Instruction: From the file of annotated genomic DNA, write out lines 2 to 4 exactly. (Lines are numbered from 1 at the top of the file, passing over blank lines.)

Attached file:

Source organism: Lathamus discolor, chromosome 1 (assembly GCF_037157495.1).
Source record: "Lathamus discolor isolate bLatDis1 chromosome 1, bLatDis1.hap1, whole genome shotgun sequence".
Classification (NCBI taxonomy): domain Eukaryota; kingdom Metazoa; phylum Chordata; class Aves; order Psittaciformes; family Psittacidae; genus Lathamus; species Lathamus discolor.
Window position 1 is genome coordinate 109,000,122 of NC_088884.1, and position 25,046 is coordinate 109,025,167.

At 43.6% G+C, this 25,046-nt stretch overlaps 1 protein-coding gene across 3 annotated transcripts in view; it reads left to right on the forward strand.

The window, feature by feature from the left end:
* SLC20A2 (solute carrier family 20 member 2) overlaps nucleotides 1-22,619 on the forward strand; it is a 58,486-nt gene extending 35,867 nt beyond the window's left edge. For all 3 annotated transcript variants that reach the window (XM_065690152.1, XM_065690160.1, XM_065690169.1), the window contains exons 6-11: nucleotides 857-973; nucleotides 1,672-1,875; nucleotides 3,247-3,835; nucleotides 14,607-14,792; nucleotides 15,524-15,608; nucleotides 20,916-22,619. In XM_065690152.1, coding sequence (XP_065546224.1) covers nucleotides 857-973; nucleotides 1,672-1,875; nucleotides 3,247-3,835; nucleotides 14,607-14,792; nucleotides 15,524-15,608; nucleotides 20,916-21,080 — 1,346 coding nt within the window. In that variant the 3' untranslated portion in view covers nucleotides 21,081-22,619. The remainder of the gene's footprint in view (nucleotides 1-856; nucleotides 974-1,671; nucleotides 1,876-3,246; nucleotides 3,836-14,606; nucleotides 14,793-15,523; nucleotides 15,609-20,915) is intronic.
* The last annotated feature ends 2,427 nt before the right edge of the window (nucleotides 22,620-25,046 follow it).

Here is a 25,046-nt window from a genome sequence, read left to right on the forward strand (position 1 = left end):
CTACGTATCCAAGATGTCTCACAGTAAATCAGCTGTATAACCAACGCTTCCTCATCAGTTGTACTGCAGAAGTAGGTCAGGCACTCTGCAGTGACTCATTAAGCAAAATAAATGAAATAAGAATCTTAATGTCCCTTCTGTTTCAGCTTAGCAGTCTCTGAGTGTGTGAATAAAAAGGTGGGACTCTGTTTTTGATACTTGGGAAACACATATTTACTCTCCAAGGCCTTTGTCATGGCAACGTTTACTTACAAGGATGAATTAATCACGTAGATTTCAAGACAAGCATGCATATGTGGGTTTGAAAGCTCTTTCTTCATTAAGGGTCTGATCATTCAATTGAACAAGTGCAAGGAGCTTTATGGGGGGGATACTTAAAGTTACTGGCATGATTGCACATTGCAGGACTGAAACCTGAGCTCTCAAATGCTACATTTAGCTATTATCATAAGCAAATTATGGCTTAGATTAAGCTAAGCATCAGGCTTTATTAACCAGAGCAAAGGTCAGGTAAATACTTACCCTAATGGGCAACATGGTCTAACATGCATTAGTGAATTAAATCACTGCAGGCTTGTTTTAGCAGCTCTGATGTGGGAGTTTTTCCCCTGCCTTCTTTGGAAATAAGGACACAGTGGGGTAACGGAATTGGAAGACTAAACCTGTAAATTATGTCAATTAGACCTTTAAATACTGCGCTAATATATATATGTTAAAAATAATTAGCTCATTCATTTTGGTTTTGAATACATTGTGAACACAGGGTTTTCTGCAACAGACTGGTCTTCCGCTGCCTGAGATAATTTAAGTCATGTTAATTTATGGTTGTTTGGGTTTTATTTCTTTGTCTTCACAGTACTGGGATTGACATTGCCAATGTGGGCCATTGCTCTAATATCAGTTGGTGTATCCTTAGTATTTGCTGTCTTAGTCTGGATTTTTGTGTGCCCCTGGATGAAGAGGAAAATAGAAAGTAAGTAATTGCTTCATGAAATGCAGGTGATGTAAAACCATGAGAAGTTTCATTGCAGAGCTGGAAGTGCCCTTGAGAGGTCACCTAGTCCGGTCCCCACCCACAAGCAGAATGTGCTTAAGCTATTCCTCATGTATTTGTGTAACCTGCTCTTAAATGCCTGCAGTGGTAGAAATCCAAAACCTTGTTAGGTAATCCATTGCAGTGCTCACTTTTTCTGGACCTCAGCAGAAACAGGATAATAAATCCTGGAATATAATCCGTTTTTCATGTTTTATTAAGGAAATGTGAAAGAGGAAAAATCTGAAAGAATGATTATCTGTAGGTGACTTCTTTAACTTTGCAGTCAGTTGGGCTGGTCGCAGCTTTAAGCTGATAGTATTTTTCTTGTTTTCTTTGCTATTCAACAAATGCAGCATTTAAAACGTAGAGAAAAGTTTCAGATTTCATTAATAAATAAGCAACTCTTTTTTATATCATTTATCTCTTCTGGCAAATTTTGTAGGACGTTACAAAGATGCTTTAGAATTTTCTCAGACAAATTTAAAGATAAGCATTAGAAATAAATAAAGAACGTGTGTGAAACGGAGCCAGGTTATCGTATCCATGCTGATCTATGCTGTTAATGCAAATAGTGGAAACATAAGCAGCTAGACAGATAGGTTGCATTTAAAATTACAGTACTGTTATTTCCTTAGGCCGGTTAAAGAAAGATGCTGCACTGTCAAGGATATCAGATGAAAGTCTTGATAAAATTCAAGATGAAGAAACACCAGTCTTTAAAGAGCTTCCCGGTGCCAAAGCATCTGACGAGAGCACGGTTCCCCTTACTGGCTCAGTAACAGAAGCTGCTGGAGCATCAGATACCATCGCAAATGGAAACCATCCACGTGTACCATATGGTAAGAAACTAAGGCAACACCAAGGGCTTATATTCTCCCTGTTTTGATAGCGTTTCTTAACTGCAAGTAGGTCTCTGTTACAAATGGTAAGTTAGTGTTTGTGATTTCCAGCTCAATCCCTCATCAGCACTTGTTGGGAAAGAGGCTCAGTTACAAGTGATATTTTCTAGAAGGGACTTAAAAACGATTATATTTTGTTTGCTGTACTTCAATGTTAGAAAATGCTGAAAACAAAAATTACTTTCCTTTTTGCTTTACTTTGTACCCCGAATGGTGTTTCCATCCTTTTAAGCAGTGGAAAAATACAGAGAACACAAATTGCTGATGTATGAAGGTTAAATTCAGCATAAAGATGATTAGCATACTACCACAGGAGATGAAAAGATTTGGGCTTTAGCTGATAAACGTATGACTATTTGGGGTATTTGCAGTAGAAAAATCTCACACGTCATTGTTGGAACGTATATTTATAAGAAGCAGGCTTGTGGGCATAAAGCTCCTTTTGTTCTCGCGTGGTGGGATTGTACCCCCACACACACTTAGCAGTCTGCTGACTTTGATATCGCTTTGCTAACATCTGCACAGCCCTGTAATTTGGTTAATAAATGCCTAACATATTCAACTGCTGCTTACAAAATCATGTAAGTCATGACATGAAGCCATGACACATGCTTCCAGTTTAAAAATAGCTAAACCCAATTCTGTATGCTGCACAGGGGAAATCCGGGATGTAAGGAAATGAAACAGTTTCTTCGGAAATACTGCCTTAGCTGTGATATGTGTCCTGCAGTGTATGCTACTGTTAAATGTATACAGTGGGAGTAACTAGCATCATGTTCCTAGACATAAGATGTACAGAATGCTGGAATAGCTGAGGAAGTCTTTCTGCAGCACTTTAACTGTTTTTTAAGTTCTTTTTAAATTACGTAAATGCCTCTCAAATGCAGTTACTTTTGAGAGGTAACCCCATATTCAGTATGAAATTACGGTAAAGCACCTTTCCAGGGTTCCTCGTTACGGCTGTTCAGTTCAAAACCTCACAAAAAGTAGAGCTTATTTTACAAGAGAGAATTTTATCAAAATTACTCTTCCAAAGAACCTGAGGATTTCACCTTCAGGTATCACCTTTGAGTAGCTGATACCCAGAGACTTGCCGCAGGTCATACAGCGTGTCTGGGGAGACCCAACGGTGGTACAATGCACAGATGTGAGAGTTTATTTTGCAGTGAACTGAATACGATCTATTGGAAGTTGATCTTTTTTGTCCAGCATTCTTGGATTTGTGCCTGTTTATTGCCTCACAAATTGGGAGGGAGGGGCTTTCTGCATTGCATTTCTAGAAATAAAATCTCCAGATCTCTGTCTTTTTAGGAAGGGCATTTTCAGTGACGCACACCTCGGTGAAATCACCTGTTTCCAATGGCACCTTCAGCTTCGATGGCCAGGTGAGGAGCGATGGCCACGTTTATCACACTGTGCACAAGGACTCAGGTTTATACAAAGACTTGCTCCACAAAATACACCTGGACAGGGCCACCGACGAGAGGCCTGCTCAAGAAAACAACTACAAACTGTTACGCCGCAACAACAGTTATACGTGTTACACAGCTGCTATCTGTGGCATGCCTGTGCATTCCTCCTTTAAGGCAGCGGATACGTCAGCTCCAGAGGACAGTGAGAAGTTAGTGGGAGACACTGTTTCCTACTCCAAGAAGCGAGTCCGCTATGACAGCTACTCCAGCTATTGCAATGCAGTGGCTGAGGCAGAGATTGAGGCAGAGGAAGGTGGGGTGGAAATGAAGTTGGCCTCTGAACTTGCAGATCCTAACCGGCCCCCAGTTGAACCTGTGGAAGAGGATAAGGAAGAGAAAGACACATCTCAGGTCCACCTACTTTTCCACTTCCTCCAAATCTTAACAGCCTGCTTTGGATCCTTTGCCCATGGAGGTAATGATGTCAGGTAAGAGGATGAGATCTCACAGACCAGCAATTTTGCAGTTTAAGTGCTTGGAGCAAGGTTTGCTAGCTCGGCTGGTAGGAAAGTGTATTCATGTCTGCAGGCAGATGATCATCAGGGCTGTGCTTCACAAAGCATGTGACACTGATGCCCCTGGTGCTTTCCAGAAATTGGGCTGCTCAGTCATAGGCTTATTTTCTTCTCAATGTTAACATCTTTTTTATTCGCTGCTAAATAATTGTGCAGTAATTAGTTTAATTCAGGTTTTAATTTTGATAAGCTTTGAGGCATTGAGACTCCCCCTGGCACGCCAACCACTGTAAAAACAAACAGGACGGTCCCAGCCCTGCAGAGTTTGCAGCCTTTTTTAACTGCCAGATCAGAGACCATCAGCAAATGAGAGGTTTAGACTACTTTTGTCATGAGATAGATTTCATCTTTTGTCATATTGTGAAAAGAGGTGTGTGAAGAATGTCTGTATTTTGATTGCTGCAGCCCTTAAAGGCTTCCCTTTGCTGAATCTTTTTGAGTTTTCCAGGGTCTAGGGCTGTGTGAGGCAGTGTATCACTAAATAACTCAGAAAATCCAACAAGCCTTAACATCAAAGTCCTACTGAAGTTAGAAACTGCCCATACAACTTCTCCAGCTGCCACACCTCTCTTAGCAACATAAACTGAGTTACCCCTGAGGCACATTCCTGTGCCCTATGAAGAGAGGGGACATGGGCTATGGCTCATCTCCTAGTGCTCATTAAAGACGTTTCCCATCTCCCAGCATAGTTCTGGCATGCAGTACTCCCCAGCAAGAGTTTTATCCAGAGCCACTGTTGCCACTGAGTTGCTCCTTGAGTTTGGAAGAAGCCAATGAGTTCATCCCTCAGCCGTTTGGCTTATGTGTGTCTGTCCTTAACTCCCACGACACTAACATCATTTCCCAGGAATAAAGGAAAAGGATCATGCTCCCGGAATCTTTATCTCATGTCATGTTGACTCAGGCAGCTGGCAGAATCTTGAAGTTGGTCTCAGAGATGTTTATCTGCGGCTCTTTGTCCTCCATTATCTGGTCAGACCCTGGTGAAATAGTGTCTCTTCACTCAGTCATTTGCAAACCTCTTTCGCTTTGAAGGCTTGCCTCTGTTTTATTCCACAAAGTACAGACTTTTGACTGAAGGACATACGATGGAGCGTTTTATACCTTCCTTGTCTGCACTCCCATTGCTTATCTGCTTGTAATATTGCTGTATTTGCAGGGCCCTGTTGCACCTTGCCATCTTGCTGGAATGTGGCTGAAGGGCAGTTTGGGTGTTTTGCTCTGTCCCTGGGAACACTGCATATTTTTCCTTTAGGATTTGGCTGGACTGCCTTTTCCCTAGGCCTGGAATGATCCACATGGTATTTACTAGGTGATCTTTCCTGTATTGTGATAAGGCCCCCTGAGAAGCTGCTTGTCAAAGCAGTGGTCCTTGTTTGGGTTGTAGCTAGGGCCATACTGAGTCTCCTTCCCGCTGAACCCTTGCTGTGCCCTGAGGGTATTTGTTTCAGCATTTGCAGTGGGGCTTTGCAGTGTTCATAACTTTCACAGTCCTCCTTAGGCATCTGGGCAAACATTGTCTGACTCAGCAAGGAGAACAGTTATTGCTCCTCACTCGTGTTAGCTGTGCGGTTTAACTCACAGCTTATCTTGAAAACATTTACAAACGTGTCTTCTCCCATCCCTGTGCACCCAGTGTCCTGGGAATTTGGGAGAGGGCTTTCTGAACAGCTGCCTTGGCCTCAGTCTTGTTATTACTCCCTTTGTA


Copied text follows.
Source record: "Lathamus discolor isolate bLatDis1 chromosome 1, bLatDis1.hap1, whole genome shotgun sequence".
Classification (NCBI taxonomy): domain Eukaryota; kingdom Metazoa; phylum Chordata; class Aves; order Psittaciformes; family Psittacidae; genus Lathamus; species Lathamus discolor.
Window position 1 is genome coordinate 109,000,122 of NC_088884.1, and position 25,046 is coordinate 109,025,167.